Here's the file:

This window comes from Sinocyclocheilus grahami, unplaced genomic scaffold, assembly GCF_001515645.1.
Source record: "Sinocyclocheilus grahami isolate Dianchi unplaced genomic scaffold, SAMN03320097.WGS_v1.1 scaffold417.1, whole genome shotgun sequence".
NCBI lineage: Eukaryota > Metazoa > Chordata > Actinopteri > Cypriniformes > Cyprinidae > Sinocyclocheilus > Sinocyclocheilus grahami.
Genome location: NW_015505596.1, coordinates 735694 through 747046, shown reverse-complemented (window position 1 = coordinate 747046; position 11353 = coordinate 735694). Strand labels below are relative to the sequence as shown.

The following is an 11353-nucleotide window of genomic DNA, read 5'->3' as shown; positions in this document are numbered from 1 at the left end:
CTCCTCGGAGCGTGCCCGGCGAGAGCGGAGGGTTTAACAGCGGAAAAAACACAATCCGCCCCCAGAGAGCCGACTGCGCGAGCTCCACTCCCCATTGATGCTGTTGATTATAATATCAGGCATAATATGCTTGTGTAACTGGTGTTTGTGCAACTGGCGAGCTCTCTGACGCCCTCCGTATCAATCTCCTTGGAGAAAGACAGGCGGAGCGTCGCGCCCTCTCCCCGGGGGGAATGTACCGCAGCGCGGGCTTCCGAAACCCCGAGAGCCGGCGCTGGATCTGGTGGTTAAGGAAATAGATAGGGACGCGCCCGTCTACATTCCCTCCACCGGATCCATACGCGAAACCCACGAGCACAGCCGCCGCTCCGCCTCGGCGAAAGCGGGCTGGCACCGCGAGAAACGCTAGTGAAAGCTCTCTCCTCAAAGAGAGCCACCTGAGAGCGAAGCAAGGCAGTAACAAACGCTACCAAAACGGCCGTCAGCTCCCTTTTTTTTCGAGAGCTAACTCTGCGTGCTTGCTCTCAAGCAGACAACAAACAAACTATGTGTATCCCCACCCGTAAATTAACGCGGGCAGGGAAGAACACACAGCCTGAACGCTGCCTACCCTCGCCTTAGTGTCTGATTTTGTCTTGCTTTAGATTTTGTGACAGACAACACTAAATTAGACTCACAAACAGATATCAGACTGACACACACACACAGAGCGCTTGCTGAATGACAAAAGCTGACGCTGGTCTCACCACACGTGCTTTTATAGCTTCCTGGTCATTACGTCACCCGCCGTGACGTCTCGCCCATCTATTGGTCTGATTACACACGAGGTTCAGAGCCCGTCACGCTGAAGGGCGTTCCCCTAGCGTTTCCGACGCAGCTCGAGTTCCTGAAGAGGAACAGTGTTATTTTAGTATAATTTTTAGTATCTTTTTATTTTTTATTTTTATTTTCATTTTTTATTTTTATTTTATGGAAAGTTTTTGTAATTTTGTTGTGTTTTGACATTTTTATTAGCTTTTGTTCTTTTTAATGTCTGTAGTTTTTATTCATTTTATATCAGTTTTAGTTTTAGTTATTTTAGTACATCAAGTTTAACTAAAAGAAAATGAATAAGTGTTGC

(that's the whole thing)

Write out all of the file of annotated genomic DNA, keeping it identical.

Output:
This window comes from Sinocyclocheilus grahami, unplaced genomic scaffold, assembly GCF_001515645.1.
Source record: "Sinocyclocheilus grahami isolate Dianchi unplaced genomic scaffold, SAMN03320097.WGS_v1.1 scaffold417.1, whole genome shotgun sequence".
NCBI lineage: Eukaryota > Metazoa > Chordata > Actinopteri > Cypriniformes > Cyprinidae > Sinocyclocheilus > Sinocyclocheilus grahami.
Genome location: NW_015505596.1, coordinates 735694 through 747046, shown reverse-complemented (window position 1 = coordinate 747046; position 11353 = coordinate 735694). Strand labels below are relative to the sequence as shown.

The following is an 11353-nucleotide window of genomic DNA, read 5'->3' as shown; positions in this document are numbered from 1 at the left end:
CTCCTCGGAGCGTGCCCGGCGAGAGCGGAGGGTTTAACAGCGGAAAAAACACAATCCGCCCCCAGAGAGCCGACTGCGCGAGCTCCACTCCCCATTGATGCTGTTGATTATAATATCAGGCATAATATGCTTGTGTAACTGGTGTTTGTGCAACTGGCGAGCTCTCTGACGCCCTCCGTATCAATCTCCTTGGAGAAAGACAGGCGGAGCGTCGCGCCCTCTCCCCGGGGGGAATGTACCGCAGCGCGGGCTTCCGAAACCCCGAGAGCCGGCGCTGGATCTGGTGGTTAAGGAAATAGATAGGGACGCGCCCGTCTACATTCCCTCCACCGGATCCATACGCGAAACCCACGAGCACAGCCGCCGCTCCGCCTCGGCGAAAGCGGGCTGGCACCGCGAGAAACGCTAGTGAAAGCTCTCTCCTCAAAGAGAGCCACCTGAGAGCGAAGCAAGGCAGTAACAAACGCTACCAAAACGGCCGTCAGCTCCCTTTTTTTTCGAGAGCTAACTCTGCGTGCTTGCTCTCAAGCAGACAACAAACAAACTATGTGTATCCCCACCCGTAAATTAACGCGGGCAGGGAAGAACACACAGCCTGAACGCTGCCTACCCTCGCCTTAGTGTCTGATTTTGTCTTGCTTTAGATTTTGTGACAGACAACACTAAATTAGACTCACAAACAGATATCAGACTGACACACACACACAGAGCGCTTGCTGAATGACAAAAGCTGACGCTGGTCTCACCACACGTGCTTTTATAGCTTCCTGGTCATTACGTCACCCGCCGTGACGTCTCGCCCATCTATTGGTCTGATTACACACGAGGTTCAGAGCCCGTCACGCTGAAGGGCGTTCCCCTAGCGTTTCCGACGCAGCTCGAGTTCCTGAAGAGGAACAGTGTTATTTTAGTATAATTTTTAGTATCTTTTTATTTTTTATTTTTATTTTCATTTTTTATTTTTATTTTATGGAAAGTTTTTGTAATTTTGTTGTGTTTTGACATTTTTATTAGCTTTTGTTCTTTTTAATGTCTGTAGTTTTTATTCATTTTATATCAGTTTTAGTTTTAGTTATTTTAGTACATCAAGTTTAACTAAAAGAAAATGAATAAGTGTTGC